401(k) corrective distribution for HCE

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401(k) corrective distribution for HCE

Postby benpthompson » Fri Feb 01, 2013 6:02 pm

I have a dilemma that I am having trouble understanding. For the first year my wife contributed to her 401k. She maxed out the 401k at 17k. However, she is just learning that she is within the Highly Compensated Employee status and cannot contribute this much to her 401k. My question is what happens now? She has put the money in continuously over the year. Does her 401k provider send a check for the difference? What happens to the gains made with the excessive contributions? Is there a penalty for having this money in the account illegally? Her HR director and the 401k provider representative have no idea what the answers to these questions are. I need some boglehead help, please.

Lastly, she has already received her W2 form with the 17k deducted. I assume she needs to request a new W2 after the appropriate changes have been made?

Thank you!!
Last edited by benpthompson on Fri Feb 01, 2013 11:14 pm, edited 1 time in total.
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Re: Highly Compensated Employee ?

Postby livesoft » Fri Feb 01, 2013 6:34 pm

First, there is no penalty. Her employer will send her a check for the amount that she should not have contributed. She will also get a 1099R for this. The rules have changed a little bit since the last time this happened to me.

[She will need to declare the income on her 2012 tax return even though she gets it in 2013. <-Wrong. See replies below.] It will be added to line 7 on Form 1040 where her W2 income goes (His/Her Wages, is that line 7?). So do not file until this money comes in. The 1099R will not be received until February 2014 though, but you want to do the right thing on your 2012 return so that you do not have to have an amended return. No change was ever needed for my W-2 when this happened to me.

As for the earnings, I forget whether they will be taxed in 2012 or 2013. I suppose one of the forum's resident accountants will be able to help out on that. :)

Here's a link to read: http://nctaxpro.wordpress.com/2009/11/1 ... ributions/ Once again, notice that the laws have changed slightly (see the comments in the link at the bottom and Publication 525 p. 10)
Last edited by livesoft on Sat Feb 02, 2013 9:51 am, edited 1 time in total.
It's all about short-term opportunistic rebalancing due to a short-term change in one's asset allocation, uh, I mean opportunistic rebalancing, uh I mean rebalancing, uh I mean market timing.
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Re: Highly Compensated Employee ?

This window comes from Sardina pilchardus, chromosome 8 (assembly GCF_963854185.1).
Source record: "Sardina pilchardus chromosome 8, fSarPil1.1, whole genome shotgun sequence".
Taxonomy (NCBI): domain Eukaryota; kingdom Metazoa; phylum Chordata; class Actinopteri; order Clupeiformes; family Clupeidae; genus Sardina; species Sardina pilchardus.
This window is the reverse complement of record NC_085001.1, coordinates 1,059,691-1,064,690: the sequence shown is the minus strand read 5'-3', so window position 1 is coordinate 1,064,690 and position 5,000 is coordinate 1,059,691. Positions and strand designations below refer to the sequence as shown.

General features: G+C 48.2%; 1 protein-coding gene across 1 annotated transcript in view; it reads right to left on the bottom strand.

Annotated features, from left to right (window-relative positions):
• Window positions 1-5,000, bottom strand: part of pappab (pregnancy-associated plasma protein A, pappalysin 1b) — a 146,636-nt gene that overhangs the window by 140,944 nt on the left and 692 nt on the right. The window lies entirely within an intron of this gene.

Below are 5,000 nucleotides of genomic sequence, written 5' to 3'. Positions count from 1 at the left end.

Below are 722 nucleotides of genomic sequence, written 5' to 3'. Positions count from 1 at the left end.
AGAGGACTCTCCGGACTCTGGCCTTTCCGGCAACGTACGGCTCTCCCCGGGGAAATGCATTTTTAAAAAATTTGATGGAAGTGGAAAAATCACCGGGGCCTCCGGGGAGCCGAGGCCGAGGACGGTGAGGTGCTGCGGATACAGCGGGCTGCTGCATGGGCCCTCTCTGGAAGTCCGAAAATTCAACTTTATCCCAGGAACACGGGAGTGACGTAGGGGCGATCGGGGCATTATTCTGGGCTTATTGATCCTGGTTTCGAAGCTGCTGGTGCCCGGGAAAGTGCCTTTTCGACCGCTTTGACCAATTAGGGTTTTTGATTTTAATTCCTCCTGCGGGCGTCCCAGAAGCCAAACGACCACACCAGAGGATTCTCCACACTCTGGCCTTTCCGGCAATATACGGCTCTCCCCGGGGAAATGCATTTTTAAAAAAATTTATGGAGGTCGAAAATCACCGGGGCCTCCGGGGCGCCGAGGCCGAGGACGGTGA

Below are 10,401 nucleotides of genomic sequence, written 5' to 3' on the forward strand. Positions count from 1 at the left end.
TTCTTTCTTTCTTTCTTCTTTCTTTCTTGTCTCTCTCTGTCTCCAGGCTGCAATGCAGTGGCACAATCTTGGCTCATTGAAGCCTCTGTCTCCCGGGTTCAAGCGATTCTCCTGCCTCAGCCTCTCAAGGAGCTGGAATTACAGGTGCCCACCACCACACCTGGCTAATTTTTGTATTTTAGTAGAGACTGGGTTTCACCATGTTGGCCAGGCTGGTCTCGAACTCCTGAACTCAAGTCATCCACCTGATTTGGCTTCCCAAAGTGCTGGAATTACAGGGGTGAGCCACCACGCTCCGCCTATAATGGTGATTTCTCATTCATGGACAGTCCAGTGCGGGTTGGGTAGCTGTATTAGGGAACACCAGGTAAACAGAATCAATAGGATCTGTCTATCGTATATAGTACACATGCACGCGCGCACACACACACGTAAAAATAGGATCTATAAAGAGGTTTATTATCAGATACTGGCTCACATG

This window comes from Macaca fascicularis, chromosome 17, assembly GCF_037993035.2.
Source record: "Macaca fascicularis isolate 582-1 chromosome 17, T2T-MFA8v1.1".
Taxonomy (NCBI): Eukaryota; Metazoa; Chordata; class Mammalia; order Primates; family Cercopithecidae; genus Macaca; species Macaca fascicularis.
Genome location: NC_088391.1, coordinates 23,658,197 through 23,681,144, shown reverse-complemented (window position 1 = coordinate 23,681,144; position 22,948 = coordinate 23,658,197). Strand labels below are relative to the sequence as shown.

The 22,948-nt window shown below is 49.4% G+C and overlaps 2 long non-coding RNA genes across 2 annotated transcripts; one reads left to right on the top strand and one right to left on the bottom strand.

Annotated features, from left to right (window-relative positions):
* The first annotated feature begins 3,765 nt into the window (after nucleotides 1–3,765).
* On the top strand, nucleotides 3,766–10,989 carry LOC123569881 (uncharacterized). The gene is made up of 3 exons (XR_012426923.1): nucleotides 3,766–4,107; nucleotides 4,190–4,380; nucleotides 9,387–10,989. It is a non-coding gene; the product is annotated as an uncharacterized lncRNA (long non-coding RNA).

Postby benpthompson » Fri Feb 01, 2013 6:40 pm

livesoft wrote:First, there is no penalty. Her employer will send her a check for the amount that she should not have contributed. She will also get a 1099R for this. The rules have changed a little bit since the last time this happened to me.

She will need to declare the income on her 2012 tax return even though she gets it in 2013. It will be added to line 7 on Form 1040 where her W2 income goes (His/Her Wages, is that line 7?). So do not file until this money comes in. The 1099R will not be received until February 2014 though, but you want to do the right thing on your 2012 return so that you do not have to have an amended return. No change was ever needed for my W-2 when this happened to me.

As for the earnings, I forget whether they will be taxed in 2012 or 2013. I suppose one of the forum's resident accountants will be able to help out on that. :)

Here's a link to read: http://nctaxpro.wordpress.com/2009/11/1 ... ributions/ Once again, notice that the laws have changed slightly (see the comments in the link at the bottom and Publication 525)


Livesoft, you are always so helpful. Thank you. Do you know by chance whether or not this effects anything with her IRA? I think the answer is no, but I just want to make sure. We did a backdoor Roth for her this year. She has no monies within a Traditional IRA.
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Re: Highly Compensated Employee ?

Postby cherijoh » Fri Feb 01, 2013 9:27 pm

Does her plan include an option to put in after-tax dollars? At a former employer, we could put in up to 15% of our salary, but were limited in pre-tax dollars to the current IRS limit or the maximum for highly-compensated employees (if that applied). The remainder (i.e., after-tax contributions) could stay in the plan and be tax-sheltered with respect to earnings. When I rolled my 401-k over after leaving that job, I had a basis in my rollover IRA equal to my after-tax contributions.